5 More Reasons to Apply for the Agriscience Internship

Written by the 2016-2017 Agriscience Interns

November 28, 2016


The Agriscience Internship serves as an intensive program to prepare current college students for careers in agriscience education. The program emphasizes three main objectives for students to learn and grow spanning over a year-long time frame. Along with gaining experience in hands-on agricultural education, comprehensive organization, and professional development, it is also a lot of fun! Below are five reasons why YOU should apply for the agriscience internship!


1. Meet Current Ag Teachers

In your days of high school FFA, you probably met and spoke with a handful of ag teachers other than your own. However, this internship allows you to be in a higher position than just a student and provides the opportunity to talk with ag teachers as if you were on the same level. Whether you’re at FFA Camp, State Convention, a CDE Invitational, or just visiting their classroom, you get to share experiences, learn ideas for lessons and classroom management, and just hear some good old fashioned life advice. These veterans know how to get through school and the first year of teaching. It’s super important to make these connections now because believe it or not, these teachers will soon be your colleagues. The Agriscience Internship allows you to take that next step in meeting with teachers and learning what it’s like to be the head of the classroom.


2. Make the transition from the student to the teacher.

Coming fresh out of high school, many of us still view ourselves as the students in numerous situations. Even at college, we are still the students as we are following the orders of our professors. Though this internship, we made the transition in switching roles from the student to the actual teacher. Leading workshops and thinking, “What would a teacher do in this situation?” certainly helped. We learned that we are no longer students’ peers, but we are now in more of a leadership role.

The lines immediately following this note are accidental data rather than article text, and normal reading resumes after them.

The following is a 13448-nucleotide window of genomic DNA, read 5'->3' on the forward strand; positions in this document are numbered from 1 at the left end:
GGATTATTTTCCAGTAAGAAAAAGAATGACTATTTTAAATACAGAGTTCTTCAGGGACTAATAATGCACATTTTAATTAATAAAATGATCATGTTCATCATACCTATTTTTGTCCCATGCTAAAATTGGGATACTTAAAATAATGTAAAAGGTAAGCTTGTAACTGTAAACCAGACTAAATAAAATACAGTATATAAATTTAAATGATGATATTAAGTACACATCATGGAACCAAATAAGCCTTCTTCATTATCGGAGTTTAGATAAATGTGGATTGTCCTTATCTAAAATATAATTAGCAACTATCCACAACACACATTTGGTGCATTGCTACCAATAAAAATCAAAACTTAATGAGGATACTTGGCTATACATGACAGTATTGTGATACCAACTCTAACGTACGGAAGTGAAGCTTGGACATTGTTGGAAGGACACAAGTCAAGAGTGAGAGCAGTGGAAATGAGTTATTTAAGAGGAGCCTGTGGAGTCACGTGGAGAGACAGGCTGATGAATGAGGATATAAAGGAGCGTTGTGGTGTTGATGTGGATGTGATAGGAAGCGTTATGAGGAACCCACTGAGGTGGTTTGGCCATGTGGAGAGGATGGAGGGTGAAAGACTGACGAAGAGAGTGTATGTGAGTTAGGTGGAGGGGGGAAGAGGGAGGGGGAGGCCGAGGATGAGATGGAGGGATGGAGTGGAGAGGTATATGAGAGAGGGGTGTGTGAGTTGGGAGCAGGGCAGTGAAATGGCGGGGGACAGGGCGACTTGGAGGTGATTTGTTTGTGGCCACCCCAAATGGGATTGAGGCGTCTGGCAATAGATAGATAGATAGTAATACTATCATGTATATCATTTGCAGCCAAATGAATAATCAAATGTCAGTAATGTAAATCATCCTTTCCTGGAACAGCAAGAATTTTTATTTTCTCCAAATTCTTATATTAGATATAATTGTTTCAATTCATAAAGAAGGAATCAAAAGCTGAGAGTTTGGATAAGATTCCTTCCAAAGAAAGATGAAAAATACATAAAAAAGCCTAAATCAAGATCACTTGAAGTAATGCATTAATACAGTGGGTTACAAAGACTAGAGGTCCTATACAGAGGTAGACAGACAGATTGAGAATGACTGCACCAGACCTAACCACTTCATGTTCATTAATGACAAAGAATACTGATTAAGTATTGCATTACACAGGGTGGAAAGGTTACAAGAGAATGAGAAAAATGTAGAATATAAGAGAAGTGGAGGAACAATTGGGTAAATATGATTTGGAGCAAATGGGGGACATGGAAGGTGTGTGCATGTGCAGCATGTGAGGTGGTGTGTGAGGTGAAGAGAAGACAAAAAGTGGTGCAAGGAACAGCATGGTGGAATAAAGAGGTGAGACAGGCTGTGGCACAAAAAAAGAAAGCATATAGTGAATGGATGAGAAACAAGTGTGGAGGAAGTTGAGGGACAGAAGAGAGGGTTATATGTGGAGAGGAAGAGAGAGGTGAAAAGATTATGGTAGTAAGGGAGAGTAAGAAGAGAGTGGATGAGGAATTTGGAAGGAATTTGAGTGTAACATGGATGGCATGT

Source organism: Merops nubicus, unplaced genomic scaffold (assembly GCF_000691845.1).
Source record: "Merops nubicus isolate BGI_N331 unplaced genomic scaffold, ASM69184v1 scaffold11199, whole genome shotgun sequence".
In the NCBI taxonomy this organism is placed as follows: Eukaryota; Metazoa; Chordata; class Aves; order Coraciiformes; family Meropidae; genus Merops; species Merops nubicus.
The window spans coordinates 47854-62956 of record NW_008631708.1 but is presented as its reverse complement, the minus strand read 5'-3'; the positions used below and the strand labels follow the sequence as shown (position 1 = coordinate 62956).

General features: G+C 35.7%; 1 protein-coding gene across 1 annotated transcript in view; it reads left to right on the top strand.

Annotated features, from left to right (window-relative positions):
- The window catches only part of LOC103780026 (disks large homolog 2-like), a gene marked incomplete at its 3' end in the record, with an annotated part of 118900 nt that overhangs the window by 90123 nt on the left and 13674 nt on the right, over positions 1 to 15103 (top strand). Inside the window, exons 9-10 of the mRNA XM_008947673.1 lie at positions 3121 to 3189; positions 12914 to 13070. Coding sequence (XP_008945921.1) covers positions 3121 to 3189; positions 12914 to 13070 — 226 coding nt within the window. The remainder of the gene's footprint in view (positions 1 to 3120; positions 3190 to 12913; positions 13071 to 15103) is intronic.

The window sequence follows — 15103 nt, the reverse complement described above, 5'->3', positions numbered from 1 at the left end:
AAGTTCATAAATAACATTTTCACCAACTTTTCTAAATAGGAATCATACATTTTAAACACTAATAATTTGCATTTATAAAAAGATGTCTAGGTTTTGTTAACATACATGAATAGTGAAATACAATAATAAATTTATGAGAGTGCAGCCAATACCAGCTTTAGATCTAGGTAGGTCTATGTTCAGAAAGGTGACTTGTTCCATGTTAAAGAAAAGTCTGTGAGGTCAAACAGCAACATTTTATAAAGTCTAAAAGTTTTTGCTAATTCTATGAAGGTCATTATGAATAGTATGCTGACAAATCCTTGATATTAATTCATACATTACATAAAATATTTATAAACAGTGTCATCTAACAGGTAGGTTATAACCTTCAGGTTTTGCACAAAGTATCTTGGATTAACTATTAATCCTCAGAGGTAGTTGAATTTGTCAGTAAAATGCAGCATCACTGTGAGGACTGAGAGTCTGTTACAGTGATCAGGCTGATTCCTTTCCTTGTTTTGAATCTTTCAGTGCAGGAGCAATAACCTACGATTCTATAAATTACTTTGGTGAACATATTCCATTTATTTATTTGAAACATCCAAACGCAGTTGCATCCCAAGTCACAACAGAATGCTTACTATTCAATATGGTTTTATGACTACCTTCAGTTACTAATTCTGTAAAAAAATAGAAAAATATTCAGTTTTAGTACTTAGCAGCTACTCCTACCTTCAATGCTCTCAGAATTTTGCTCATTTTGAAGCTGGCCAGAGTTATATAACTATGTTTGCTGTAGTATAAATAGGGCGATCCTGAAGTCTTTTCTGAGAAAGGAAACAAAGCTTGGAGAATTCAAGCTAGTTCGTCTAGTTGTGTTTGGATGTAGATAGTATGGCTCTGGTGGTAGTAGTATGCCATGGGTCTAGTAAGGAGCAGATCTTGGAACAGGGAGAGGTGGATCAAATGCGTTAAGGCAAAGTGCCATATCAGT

3. Industry Visits

The Agriscience Internship lets us put our foot in the door of industry professionals like farmers, salesmen, agricultural businesses, greenhouses, and anything else that you would want to have a good background knowledge in. It also gives you the chance to make connections with these people that could be future CDE coaches, donators, guest speakers, and field trip opportunities. As an entire intern team, we shadowed FSH Angus Farm owned by the Ohio Beef Council President, Elizabeth Harsh. Located in Radnor, Ohio, we learned about the beef checkoff program and life on a beef farm. We also toured Bachman’s Sunny Hill Fruit Farm in Carroll, Ohio. The apples produced on this farm are the actual Ohio Apples that are sold in the annual FFA fruit sale. These industry visits allow us to see another side of agriculture that most of us are not accustom to. With our knowledge acquired through these experiences, we can use firsthand information to later transfer to our future students.


4. Gain lifelong friends in fellow future ag teachers

At the beginning of this internship, you are forced to work with your intern team to problem solve, develop curriculum, and work on numerous projects together. By the end of the internship, you will have gained many friends that you will have for a lifetime. Between long drives to FFA Camp and countless hours spent designing workshops, us six interns learned more about each other than we could have ever imagined–but we wouldn’t want it any other way.


5. It’s fun!

Who would have thought when us interns went back to FFA Camp Muskingum that we would be working? Between passing out thousands of chocolate milks at State FFA Convention to singing our lungs out all the way down Dewdrop Road, these past few months as interns have certainly been some for the books.


If this made you even a little more excited about the Agriscience Internship, you should apply RIGHT NOW! Applications are due on Thursday, December 1. You will never get a more authentic, valuable, and enjoyable experience than this internship. While we still have a few more months as interns, we know that the knowledge that we learned will carry us throughout our entire career as agriscience educators. Although we are not ready to pass the torch quite yet, we are so eager to meet the next generation of Agriscience Interns!